Lynn alert! Bulls destroyer punishes Redbacks
CHRIS Lynn confirmed his billing as Australia's knight in shining armour this summer with a stunning maiden one-day hundred for Queensland.
Australia's World Cup defence is currently in a state of disarray, but Lynn's 64-ball demolition of South Australia in their JLT Cup clash on Tuesday showed he can be their saviour in England next year.
Lynn smashed eight sixes at Hurstville Oval including one onto the road that might have nearly eclipsed the famous Big Bash maximum he once launched onto the roof of the Gabba.
Embarrassingly, Australia has been left behind teams like England over the past two years who have taken top order power-hitting in the 50-over game to another level.
It's understood selectors have penciled Lynn in as their preferred No.3 in one-day cricket, believing he can instantly bring Australia back up to speed.
The only drawback is any World Cup heroics from Lynn will have to be done on two legs, with the 28-year-old admitting he is no longer capable of diving in the field, so great is the risk of damaging his suspect shoulder.
It seems incredible that was Lynn's first ever 50-over century, but from Australia's point of view the timing couldn't be better.
"I haven't had a question directly (about the World Cup) but I know what I've got to do is just score runs and look after my body," Lynn said.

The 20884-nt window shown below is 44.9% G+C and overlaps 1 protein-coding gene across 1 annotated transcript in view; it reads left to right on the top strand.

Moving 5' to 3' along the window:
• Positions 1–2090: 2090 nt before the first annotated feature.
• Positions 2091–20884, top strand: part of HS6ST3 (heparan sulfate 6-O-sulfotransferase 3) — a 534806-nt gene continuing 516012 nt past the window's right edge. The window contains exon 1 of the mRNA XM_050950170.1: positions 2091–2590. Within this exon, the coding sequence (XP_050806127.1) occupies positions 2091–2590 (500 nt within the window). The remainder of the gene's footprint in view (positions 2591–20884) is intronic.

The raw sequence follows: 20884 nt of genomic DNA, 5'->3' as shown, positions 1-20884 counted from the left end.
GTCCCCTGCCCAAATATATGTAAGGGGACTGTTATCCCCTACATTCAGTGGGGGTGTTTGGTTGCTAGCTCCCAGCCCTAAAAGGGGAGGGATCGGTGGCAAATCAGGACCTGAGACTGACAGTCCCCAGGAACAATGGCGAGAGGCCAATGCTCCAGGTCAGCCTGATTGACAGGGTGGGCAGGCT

"It's not reckless cricket, it's fear-free cricket. They're calculated risks.
"It's about trying to dominate early in the over rather than sitting back waiting for balls five and six. As Australians we need to … be more proactive with our game and really take the game on.
"It falls into my game plan nicely.
"(But) obviously I can't just be a batter in this format. I can't be a liability in the field.
"That's the goal, to score plenty of runs, make sure I'm mobile enough in the field and that the shoulder is good enough to throw and create chances. That's (been) the pretty simple message (from selectors)."
Lynn could barely buy a run in the recent Caribbean Premier League but in back-to-back matches for Queensland - his first 50-over domestic cricket in five seasons - he has scores of 70 and 106 not out.
Advice from his Twenty20 mentor in both India and the Caribbean Simon Katich, is foremost in Lynn's mind as he prepares to fight his way back into Australia's T20 and ODI teams in the coming weeks.
"Simon just said don't take anything for granted when you're scoring runs. Make sure you really cash in because cricket can be a pig of a game at times when it's not your turn," he said.
"I never want to flirt with that (poor) form."
Lynn received superb support from under-19s superstar on the rise Max Bryant who slaughtered 71 off just 32 balls to open the innings for Queensland in their comprehensive seven-wicket win over South Australia with 87 balls still remaining.
Bryant could be another one to watch for Australian selectors looking to up the ante in one-day cricket, particularly with David Warner on the sidelines.
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